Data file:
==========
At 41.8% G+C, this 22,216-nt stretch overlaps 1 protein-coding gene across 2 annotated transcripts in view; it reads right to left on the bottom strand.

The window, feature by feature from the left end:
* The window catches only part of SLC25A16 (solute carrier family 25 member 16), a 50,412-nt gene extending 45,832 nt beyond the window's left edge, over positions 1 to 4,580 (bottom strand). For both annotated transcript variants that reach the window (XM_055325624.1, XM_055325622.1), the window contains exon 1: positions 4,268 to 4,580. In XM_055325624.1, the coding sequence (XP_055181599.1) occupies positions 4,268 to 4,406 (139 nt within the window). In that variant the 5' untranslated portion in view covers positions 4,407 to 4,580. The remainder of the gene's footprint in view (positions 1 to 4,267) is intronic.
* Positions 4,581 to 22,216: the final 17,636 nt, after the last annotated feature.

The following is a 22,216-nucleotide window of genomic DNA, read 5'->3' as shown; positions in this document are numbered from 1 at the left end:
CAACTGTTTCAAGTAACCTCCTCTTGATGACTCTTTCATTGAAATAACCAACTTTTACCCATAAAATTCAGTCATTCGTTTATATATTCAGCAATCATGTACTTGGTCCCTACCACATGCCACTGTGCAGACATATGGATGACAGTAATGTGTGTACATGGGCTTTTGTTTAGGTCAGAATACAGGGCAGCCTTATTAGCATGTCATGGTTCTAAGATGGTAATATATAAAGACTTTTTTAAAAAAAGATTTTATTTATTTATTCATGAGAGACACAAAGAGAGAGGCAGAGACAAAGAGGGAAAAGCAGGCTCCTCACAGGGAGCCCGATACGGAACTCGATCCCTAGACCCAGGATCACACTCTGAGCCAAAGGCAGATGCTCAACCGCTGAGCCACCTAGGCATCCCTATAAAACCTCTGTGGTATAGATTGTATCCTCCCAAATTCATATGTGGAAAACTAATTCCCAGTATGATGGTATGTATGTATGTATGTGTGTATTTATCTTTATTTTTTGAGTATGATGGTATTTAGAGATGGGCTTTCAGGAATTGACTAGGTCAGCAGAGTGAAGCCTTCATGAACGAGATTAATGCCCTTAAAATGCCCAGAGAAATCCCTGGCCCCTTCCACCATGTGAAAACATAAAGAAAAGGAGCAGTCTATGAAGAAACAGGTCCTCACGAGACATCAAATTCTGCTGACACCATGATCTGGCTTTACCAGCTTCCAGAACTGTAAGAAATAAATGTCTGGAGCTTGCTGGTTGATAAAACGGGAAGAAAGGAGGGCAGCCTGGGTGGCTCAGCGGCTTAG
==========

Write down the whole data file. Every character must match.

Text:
At 41.8% G+C, this 22,216-nt stretch overlaps 1 protein-coding gene across 2 annotated transcripts in view; it reads right to left on the bottom strand.

The window, feature by feature from the left end:
* The window catches only part of SLC25A16 (solute carrier family 25 member 16), a 50,412-nt gene extending 45,832 nt beyond the window's left edge, over positions 1 to 4,580 (bottom strand). For both annotated transcript variants that reach the window (XM_055325624.1, XM_055325622.1), the window contains exon 1: positions 4,268 to 4,580. In XM_055325624.1, the coding sequence (XP_055181599.1) occupies positions 4,268 to 4,406 (139 nt within the window). In that variant the 5' untranslated portion in view covers positions 4,407 to 4,580. The remainder of the gene's footprint in view (positions 1 to 4,267) is intronic.
* Positions 4,581 to 22,216: the final 17,636 nt, after the last annotated feature.

The following is a 22,216-nucleotide window of genomic DNA, read 5'->3' as shown; positions in this document are numbered from 1 at the left end:
CAACTGTTTCAAGTAACCTCCTCTTGATGACTCTTTCATTGAAATAACCAACTTTTACCCATAAAATTCAGTCATTCGTTTATATATTCAGCAATCATGTACTTGGTCCCTACCACATGCCACTGTGCAGACATATGGATGACAGTAATGTGTGTACATGGGCTTTTGTTTAGGTCAGAATACAGGGCAGCCTTATTAGCATGTCATGGTTCTAAGATGGTAATATATAAAGACTTTTTTAAAAAAAGATTTTATTTATTTATTCATGAGAGACACAAAGAGAGAGGCAGAGACAAAGAGGGAAAAGCAGGCTCCTCACAGGGAGCCCGATACGGAACTCGATCCCTAGACCCAGGATCACACTCTGAGCCAAAGGCAGATGCTCAACCGCTGAGCCACCTAGGCATCCCTATAAAACCTCTGTGGTATAGATTGTATCCTCCCAAATTCATATGTGGAAAACTAATTCCCAGTATGATGGTATGTATGTATGTATGTGTGTATTTATCTTTATTTTTTGAGTATGATGGTATTTAGAGATGGGCTTTCAGGAATTGACTAGGTCAGCAGAGTGAAGCCTTCATGAACGAGATTAATGCCCTTAAAATGCCCAGAGAAATCCCTGGCCCCTTCCACCATGTGAAAACATAAAGAAAAGGAGCAGTCTATGAAGAAACAGGTCCTCACGAGACATCAAATTCTGCTGACACCATGATCTGGCTTTACCAGCTTCCAGAACTGTAAGAAATAAATGTCTGGAGCTTGCTGGTTGATAAAACGGGAAGAAAGGAGGGCAGCCTGGGTGGCTCAGCGGCTTAG